2. Auscultate the four abdominal quadrants using the diaphragm of the stethoscope for bowel sounds (high-pitched). a. Begin by placing the diaphragm on the right lower quadrant (RLQ). Listen for a full minute to the frequency and character of the bowel sounds. b. Repeat step a, proceeding in sequence to right upper quadrant (RUQ), left upper quadrant (LUQ), and left lower quadrant (LLQ). c. Listen at least 5 minutes before concluding the absence of bowel sounds. High-pitched sounds, heard every 5 to 15 seconds as intermittent gurgling sounds in all four quadrants as a result of air and fluid movement in the gastrointestinal tract. Bowel sounds should always be heard at the ileocecal valve area. 3. Auscultate with bell of stethoscope over the aorta, epigastric area, renal arteries, and femoral arteries. Note bruits over each area. Free from audible bruits. 4. Percuss all four quadrants in a systematic fashion. Begin percussion in RLQ, move upward to RUQ, cross over to LUQ, and down to LLQ. Note when tympany changes to dullness. Tympany is heard because of air in the stomach and intestines. Dullness is heard over organs (e.g., the liver). 5. Perform light palpation. Never palpate over areas where bruits are auscultated. a. Instruct client to cough. If client experiences a sharp twinge of pain in a quadrant, palpate that area last. b. With clients hands and forearms on a horizontal plane, use fingerpads to depress the abdominal wall 1 cm in all four quadrants. Begin palpation in RLQ, move upward to RUQ, cross over to LUQ, and down to LLQ. Note texture and consistency of underlying tissue. Should feel smooth with consistent softness.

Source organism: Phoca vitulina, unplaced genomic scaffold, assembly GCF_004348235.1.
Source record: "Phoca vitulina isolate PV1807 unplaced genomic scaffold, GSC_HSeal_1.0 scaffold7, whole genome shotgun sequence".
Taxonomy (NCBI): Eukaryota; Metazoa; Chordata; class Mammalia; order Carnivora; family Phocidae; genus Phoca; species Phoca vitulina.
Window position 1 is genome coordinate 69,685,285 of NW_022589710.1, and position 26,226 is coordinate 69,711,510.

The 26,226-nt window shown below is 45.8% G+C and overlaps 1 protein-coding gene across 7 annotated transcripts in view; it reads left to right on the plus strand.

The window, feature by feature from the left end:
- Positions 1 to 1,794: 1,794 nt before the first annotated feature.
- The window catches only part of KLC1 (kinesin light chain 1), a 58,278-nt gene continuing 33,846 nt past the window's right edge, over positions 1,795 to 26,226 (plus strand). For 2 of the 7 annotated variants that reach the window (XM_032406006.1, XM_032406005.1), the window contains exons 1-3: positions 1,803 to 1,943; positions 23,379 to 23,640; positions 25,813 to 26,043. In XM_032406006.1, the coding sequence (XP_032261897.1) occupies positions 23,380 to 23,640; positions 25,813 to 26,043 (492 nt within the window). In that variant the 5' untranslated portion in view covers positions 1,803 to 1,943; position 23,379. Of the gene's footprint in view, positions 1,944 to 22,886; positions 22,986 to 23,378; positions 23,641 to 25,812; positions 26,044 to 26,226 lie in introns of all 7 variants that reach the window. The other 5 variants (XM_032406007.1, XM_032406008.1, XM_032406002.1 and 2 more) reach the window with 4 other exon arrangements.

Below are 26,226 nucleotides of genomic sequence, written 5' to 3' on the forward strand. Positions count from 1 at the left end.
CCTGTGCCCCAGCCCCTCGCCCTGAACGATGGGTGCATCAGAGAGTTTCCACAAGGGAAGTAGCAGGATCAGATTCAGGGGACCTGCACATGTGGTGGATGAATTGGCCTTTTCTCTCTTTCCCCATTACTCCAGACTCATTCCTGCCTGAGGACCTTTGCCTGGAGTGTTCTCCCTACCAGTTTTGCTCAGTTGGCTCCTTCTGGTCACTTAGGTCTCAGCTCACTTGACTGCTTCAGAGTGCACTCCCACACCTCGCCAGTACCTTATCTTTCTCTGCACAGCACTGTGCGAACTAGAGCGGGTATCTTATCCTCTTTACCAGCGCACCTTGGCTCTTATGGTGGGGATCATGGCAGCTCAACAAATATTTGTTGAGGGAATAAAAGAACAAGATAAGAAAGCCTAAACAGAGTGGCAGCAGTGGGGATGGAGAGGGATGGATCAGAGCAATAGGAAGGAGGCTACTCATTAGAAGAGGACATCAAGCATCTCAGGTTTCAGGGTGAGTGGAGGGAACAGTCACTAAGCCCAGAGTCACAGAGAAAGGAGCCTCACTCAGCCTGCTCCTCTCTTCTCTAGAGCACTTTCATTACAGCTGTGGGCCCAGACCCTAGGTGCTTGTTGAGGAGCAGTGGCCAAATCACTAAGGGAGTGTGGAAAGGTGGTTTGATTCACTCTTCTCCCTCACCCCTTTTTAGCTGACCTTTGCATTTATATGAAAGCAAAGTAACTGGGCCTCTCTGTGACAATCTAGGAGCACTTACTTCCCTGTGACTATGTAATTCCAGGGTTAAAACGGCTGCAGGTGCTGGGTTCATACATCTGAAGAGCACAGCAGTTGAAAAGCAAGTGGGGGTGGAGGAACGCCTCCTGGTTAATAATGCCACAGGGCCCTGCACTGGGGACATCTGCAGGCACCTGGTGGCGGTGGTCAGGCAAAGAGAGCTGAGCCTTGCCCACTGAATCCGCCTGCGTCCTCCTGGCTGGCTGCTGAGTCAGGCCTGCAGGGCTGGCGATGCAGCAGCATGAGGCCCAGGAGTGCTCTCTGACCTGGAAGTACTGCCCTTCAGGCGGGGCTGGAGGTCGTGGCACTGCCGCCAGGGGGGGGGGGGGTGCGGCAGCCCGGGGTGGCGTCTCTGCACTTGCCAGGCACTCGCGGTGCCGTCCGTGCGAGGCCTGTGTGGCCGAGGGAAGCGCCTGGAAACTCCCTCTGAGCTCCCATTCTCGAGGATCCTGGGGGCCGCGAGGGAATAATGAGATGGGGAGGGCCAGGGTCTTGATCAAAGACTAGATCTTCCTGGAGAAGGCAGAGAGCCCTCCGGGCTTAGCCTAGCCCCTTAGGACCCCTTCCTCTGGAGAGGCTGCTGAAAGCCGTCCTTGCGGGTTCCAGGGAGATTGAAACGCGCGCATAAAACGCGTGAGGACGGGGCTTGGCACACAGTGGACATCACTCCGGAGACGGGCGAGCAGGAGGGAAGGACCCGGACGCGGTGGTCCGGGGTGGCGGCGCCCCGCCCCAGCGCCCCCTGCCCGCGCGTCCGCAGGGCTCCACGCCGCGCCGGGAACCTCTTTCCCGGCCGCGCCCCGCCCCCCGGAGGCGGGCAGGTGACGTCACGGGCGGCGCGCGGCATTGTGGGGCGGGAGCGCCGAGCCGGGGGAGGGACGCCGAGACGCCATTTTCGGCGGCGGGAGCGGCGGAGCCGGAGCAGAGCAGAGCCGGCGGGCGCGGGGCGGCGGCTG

Hypoactive or diminished bowel sounds are soft and low and widely separated so that only one or two are heard in a 2-minute interval. Hypoactive is normal the first few hours after general anesthesia. Hypoactive sounds may indicate decreased motility of the bowel, such as occurs with peritoneal irritation or paralytic ileus. Absent bowels sounds (none heard for 35 minutes) may signal paralytic ileus, peritonitis, or an obstruction. Hyperactive (loud, audible, gurgling sounds similar to stomach growling; sounds also called borborygmi) may occur with diarrhea or hunger. Rushed, high-pitched or tingling sounds suggest air or fluid under pressure; this may occur in the early stages of an intestinal blockage when heard in the portion of the bowel that precedes the obstruction. A bruit over an abdominal vessel reveals turbulent blood flow suggestive of an aortic aneurysm or partial obstruction (e.g., renal or femoral stenosis). Dullness over the stomach or intestines may indicate a mass or tumor; ascites (excessive fluid accumulation in the abdominal cavity) or full intestines.

Tenderness and increased skin temperature may indicate inflammation. Large masses may be due to tumors, feces, or enlarged organs.